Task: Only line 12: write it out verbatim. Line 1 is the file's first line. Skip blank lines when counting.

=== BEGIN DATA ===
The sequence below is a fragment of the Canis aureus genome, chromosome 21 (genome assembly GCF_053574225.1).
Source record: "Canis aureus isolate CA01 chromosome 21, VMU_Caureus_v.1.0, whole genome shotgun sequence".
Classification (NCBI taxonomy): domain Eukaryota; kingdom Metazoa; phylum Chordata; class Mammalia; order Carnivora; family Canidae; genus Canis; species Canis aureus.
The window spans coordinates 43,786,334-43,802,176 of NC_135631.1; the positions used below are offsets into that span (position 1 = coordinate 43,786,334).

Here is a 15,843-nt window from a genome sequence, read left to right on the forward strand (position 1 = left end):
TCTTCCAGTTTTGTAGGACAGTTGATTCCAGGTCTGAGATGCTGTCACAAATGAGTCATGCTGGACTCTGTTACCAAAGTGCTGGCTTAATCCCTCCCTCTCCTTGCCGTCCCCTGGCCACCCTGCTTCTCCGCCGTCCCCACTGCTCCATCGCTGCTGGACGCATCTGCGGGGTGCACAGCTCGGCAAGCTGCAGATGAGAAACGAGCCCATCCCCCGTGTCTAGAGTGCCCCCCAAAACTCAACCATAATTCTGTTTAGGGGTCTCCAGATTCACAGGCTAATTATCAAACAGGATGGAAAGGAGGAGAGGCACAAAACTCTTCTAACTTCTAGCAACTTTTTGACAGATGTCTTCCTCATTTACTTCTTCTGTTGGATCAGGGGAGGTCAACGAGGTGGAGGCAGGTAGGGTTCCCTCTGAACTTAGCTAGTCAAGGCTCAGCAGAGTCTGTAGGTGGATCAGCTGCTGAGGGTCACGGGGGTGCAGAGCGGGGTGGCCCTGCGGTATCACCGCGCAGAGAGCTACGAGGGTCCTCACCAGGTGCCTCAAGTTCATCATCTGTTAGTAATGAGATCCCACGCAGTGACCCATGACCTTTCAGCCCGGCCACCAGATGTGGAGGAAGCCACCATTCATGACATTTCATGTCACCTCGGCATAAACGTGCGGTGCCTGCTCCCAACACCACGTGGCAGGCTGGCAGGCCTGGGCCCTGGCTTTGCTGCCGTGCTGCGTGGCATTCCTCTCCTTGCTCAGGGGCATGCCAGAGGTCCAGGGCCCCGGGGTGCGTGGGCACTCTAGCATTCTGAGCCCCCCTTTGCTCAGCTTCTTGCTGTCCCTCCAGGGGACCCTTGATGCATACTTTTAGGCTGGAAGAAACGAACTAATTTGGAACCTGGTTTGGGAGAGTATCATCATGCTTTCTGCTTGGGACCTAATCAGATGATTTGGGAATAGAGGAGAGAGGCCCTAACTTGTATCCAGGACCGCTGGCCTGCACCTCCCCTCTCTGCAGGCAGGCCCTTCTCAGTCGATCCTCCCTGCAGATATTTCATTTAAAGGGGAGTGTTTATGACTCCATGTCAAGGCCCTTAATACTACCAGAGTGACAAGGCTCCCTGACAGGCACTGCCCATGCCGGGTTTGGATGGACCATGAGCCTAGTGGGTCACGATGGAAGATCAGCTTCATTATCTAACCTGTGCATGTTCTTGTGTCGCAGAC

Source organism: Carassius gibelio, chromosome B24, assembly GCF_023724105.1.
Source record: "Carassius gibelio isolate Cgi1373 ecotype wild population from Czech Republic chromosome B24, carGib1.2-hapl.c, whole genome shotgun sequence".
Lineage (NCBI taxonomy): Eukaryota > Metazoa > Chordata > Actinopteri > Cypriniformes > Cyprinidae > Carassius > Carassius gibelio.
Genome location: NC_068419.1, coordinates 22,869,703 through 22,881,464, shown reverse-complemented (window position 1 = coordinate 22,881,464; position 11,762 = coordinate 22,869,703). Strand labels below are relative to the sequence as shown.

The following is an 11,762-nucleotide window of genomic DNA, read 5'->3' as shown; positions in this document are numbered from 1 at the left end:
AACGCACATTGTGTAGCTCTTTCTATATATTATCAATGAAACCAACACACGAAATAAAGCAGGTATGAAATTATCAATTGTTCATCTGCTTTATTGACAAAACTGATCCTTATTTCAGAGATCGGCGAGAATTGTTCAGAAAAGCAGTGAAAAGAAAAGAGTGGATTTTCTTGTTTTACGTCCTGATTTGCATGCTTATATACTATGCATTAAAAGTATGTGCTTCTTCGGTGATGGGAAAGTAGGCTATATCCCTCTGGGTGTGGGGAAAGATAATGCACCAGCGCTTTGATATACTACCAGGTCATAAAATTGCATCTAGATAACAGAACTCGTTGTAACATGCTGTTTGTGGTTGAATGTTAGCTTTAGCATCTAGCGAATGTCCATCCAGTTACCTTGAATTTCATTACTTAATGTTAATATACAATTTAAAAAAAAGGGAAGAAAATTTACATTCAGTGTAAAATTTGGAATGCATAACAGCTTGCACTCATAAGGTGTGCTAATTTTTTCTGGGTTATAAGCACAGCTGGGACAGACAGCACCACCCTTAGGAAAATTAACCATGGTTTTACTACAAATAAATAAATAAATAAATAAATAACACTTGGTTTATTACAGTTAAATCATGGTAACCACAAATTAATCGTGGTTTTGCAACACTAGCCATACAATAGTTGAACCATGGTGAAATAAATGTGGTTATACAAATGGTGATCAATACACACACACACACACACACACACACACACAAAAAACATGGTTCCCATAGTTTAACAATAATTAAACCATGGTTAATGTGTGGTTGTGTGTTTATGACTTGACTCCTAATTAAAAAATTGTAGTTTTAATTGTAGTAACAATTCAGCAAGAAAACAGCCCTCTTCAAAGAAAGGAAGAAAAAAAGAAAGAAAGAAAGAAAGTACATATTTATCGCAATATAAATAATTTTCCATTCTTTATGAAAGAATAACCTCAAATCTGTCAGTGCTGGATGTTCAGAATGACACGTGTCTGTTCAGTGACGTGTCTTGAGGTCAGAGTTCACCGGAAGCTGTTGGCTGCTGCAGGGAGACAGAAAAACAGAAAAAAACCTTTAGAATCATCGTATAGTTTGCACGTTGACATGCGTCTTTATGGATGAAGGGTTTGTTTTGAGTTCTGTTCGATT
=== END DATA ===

AACGCACATTGTGTAGCTCTTTCTATATATTATCAATGAAACCAACACACGAAATAAAGCAGGTATGAAATTATCAATTGTTCATCTGCTTTATTGACAAAACTGATCCTTATTTCAGAGATCGGCGAGAATTGTTCAGAAAAGCAGTGAAAAGAAAAGAGTGGATTTTCTTGTTTTACGTCCTGATTTGCATGCTTATATACTATGCATTAAAAGTATGTGCTTCTTCGGTGATGGGAAAGTAGGCTATATCCCTCTGGGTGTGGGGAAAGATAATGCACCAGCGCTTTGATATACTACCAGGTCATAAAATTGCATCTAGATAACAGAACTCGTTGTAACATGCTGTTTGTGGTTGAATGTTAGCTTTAGCATCTAGCGAATGTCCATCCAGTTACCTTGAATTTCATTACTTAATGTTAATATACAATTTAAAAAAAAGGGAAGAAAATTTACATTCAGTGTAAAATTTGGAATGCATAACAGCTTGCACTCATAAGGTGTGCTAATTTTTTCTGGGTTATAAGCACAGCTGGGACAGACAGCACCACCCTTAGGAAAATTAACCATGGTTTTACTACAAATAAATAAATAAATAAATAAATAACACTTGGTTTATTACAGTTAAATCATGGTAACCACAAATTAATCGTGGTTTTGCAACACTAGCCATACAATAGTTGAACCATGGTGAAATAAATGTGGTTATACAAATGGTGATCAATACACACACACACACACACACACACACACACAAAAAACATGGTTCCCATAGTTTAACAATAATTAAACCATGGTTAATGTGTGGTTGTGTGTTTATGACTTGACTCCTAATTAAAAAATTGTAGTTTTAATTGTAGTAACAATTCAGCAAGAAAACAGCCCTCTTCAAAGAAAGGAAGAAAAAAAGAAAGAAAGAAAGAAAGTACATATTTATCGCAATATAAATAATTTTCCATTCTTTATGAAAGAATAACCTCAAATCTGTCAGTGCTGGATGTTCAGAATGACACGTGTCTGTTCAGTGACGTGTCTTGAGGTCAGAGTTCACCGGAAGCTGTTGGCTGCTGCAGGGAGACAGAAAAACAGAAAAAAACCTTTAGAATCATCGTATAGTTTGCACGTTGACATGCGTCTTTATGGATGAAGGGTTTGTTTTGAGTTCTGTTCGATT